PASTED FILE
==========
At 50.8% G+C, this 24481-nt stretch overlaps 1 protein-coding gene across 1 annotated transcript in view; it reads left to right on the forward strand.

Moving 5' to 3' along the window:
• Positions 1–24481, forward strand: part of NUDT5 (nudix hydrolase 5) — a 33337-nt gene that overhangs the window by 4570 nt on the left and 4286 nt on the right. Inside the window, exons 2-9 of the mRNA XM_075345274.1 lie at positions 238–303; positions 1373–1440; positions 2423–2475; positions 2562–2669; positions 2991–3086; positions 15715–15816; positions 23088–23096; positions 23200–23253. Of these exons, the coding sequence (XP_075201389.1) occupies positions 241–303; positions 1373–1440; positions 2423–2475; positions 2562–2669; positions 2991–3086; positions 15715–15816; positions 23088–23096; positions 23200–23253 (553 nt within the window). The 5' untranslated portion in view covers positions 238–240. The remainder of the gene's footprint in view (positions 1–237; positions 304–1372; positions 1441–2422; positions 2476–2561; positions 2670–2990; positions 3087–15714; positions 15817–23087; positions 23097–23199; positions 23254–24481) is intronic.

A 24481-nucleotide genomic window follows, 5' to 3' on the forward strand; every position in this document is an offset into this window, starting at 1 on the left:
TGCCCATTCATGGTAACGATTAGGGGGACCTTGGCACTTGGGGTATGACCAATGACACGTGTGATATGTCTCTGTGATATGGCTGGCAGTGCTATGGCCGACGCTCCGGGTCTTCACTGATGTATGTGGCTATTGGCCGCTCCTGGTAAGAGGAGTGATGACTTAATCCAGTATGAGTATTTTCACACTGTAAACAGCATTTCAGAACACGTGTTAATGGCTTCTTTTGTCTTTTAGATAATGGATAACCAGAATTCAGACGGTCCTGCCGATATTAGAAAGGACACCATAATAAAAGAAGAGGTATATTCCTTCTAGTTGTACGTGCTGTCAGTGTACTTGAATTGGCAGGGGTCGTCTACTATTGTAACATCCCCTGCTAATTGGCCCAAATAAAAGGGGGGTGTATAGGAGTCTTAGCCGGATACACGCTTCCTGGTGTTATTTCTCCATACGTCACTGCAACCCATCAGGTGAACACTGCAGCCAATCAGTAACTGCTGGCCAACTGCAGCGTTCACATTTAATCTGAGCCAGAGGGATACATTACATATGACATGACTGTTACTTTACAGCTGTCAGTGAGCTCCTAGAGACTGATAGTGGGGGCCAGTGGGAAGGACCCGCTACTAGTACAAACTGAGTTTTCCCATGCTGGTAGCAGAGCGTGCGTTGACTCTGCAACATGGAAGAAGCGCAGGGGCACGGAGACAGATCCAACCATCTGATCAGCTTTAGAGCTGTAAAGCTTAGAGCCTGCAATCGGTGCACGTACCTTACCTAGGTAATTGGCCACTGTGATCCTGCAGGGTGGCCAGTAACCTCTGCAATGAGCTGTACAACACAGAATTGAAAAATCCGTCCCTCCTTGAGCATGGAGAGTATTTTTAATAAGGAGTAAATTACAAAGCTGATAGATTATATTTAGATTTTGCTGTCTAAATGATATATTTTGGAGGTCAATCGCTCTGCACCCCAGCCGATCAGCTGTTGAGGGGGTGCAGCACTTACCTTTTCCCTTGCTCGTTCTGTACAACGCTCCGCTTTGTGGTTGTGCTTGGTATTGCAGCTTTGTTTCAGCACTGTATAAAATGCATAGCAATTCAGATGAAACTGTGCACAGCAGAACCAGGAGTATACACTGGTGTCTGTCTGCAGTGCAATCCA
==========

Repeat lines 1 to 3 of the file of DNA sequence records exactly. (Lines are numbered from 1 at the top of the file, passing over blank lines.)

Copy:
At 50.8% G+C, this 24481-nt stretch overlaps 1 protein-coding gene across 1 annotated transcript in view; it reads left to right on the forward strand.

Moving 5' to 3' along the window:
• Positions 1–24481, forward strand: part of NUDT5 (nudix hydrolase 5) — a 33337-nt gene that overhangs the window by 4570 nt on the left and 4286 nt on the right. Inside the window, exons 2-9 of the mRNA XM_075345274.1 lie at positions 238–303; positions 1373–1440; positions 2423–2475; positions 2562–2669; positions 2991–3086; positions 15715–15816; positions 23088–23096; positions 23200–23253. Of these exons, the coding sequence (XP_075201389.1) occupies positions 241–303; positions 1373–1440; positions 2423–2475; positions 2562–2669; positions 2991–3086; positions 15715–15816; positions 23088–23096; positions 23200–23253 (553 nt within the window). The 5' untranslated portion in view covers positions 238–240. The remainder of the gene's footprint in view (positions 1–237; positions 304–1372; positions 1441–2422; positions 2476–2561; positions 2670–2990; positions 3087–15714; positions 15817–23087; positions 23097–23199; positions 23254–24481) is intronic.